Q&A: Questions and Answers


Answers are for help and perspective, not as pronouncements of Church doctrine

“If a bishop in the ward has just been released and another bishop put in, do you refer to the former bishop as brother or as bishop?”

Answer/Brother Roy W. Doxey

Because of the importance of the office of bishop, considerable space is devoted to this calling in the scriptures and in the writings and sermons of the General Authorities. As far as I am aware, the answer to your question is not available in these sources. This may suggest that the custom of referring to a released bishop by this title is acceptable.

There should be no compulsion to continue to use the title over a long period of time, however. Certainly, the first few weeks or months after a bishop’s release is the period when the members of the ward will call him by that title. It is probable that as time passes the inclination to use the title bishop will be replaced by brother.

The axiom “once a bishop always a bishop” is correct because the office of bishop is an office of ordination conferred by the laying on of hands, the same as the Melchizedek Priesthood office of elder or high priest.

As a stake president, I always referred to a released bishop as bishop, and even to this day, years later, the same salutation is used. Such a relationship continues to bring back memories of times spent in a very special calling. Latter-day Saints use the titles of bishop and president as names of respect. When they do so, they are recognizing that the Lord has called the person to a noble calling and their sustaining help is constant. They also know that when a bishop is released he no longer presides over the ward. The concern which one might voice in calling a former bishop by that title would be if members of the ward believed that he was continuing in the bishop’s role of counselor. Wise released bishops understand that when ward members come to them as though they were active bishops they refer them to their present bishop.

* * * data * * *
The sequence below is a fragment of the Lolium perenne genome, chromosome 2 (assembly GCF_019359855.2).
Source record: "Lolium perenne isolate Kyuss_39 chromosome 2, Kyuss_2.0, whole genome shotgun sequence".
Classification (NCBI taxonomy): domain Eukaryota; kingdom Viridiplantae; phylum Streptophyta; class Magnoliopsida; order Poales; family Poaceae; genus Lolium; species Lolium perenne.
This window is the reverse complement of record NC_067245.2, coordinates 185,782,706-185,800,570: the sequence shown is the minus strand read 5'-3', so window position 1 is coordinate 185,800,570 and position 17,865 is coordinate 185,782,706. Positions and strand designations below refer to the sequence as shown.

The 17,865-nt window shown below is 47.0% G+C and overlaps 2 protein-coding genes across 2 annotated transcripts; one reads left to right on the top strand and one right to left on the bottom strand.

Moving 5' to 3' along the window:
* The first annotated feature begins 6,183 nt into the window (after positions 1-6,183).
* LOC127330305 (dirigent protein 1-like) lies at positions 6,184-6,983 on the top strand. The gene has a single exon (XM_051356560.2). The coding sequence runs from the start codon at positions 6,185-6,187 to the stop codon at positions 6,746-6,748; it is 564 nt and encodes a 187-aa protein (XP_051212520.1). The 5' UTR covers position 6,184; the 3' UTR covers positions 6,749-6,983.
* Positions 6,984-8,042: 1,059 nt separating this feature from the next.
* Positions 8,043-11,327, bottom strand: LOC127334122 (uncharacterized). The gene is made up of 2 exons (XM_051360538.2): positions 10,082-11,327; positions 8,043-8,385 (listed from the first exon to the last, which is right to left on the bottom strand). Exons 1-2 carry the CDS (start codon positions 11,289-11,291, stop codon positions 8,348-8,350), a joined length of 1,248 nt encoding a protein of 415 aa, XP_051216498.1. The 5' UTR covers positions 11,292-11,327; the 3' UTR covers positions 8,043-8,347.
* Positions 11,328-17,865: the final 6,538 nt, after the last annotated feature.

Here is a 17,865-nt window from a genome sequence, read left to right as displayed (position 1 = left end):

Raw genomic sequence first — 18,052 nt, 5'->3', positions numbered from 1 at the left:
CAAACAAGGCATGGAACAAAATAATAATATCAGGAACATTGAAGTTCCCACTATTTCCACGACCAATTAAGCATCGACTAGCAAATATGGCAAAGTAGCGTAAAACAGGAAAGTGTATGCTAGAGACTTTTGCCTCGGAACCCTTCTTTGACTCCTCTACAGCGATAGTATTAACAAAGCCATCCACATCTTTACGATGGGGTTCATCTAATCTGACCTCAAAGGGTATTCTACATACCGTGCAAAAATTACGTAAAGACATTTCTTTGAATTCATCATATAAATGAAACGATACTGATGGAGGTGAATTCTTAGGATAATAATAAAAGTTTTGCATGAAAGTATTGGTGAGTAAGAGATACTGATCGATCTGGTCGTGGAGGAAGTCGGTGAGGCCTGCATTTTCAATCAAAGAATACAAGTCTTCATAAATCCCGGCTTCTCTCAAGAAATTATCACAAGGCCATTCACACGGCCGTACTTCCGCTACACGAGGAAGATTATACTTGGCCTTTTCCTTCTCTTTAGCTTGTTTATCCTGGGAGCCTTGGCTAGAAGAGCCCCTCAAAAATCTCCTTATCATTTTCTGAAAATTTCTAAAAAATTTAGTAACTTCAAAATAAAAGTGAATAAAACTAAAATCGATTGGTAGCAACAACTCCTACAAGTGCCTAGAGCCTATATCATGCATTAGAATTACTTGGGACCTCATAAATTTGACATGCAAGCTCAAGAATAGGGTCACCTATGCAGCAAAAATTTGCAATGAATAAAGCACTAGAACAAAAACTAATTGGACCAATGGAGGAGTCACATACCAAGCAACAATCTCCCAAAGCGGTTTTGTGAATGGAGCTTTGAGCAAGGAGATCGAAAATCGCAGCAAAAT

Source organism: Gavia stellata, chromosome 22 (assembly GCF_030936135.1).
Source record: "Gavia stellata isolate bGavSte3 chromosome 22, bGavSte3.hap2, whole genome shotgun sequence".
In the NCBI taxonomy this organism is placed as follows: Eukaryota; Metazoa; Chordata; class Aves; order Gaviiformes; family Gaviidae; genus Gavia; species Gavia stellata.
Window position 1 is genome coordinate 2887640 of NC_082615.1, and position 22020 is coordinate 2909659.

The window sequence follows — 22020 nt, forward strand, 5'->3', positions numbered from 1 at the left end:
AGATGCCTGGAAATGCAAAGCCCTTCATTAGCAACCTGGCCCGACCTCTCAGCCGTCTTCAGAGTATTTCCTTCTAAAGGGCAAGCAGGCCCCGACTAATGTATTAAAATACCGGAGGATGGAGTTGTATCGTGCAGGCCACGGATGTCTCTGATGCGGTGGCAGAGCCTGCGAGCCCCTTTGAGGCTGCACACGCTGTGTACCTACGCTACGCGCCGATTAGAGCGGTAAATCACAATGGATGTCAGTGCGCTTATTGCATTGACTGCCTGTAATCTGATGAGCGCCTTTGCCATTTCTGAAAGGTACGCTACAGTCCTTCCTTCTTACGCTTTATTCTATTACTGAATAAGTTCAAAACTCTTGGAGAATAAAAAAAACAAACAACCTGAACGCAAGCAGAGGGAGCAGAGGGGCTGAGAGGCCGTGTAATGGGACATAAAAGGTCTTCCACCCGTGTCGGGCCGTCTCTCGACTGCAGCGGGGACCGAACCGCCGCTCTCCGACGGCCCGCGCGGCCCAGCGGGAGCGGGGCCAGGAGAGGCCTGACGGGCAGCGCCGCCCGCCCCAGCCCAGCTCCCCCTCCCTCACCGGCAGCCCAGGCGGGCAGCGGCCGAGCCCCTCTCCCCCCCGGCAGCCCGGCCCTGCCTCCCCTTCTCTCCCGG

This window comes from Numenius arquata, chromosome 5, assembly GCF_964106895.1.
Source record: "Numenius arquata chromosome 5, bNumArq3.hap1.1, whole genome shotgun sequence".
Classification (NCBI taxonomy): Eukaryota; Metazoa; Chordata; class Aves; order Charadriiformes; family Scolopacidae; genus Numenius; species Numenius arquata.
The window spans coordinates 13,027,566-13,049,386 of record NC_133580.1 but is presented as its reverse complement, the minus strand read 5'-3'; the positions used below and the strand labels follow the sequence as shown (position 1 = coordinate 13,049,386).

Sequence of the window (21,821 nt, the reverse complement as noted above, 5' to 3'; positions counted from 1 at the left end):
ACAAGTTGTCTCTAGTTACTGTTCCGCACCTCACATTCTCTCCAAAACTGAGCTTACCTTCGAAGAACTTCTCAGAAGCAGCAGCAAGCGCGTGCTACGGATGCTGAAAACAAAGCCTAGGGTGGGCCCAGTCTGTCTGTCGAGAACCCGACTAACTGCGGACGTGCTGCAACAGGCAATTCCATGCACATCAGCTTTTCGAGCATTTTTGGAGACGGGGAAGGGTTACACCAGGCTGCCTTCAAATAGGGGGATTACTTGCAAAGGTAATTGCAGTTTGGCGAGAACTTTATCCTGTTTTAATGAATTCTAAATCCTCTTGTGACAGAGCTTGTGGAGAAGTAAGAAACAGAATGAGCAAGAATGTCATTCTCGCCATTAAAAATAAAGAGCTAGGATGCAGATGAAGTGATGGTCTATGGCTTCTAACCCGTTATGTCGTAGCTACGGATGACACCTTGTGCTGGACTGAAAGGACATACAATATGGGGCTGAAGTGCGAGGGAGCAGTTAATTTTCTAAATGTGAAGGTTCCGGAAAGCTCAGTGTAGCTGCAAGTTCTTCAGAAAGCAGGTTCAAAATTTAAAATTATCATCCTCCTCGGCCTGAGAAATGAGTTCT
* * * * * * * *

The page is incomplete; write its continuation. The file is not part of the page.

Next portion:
If I were introducing a former bishop to a congregation or audience, I would refer to him as brother and then possibly mention he is a former bishop.

Director of Correlation Review

“How important is my calling as a home teacher, and how can I magnify this calling more fully?”

Answer/Brother Elden Clark Olsen

I don’t believe one calling in the Church is more important than another. Whatever our assignment, our goal should be the salvation and exaltation of those for whom we are responsible—the stake president for all living within the boundaries of the stake; the home teacher for all members of the families under his care. And I can have more influence on the lives of individuals as a home teacher than as a stake president. The reason is simple. The most effective teaching is done on a person-to-person basis, and during my calling as a stake president, I cannot hope to interview each of the thousands of members of the stake more than once or twice. Even then I cannot know as much about them as I would like in order to properly prepare for a discussion. As a home teacher, however, I can learn intimately the hopes, problems, and special needs of each of those in my families; and I can see them as often as necessary, at least once a month, to meet those needs.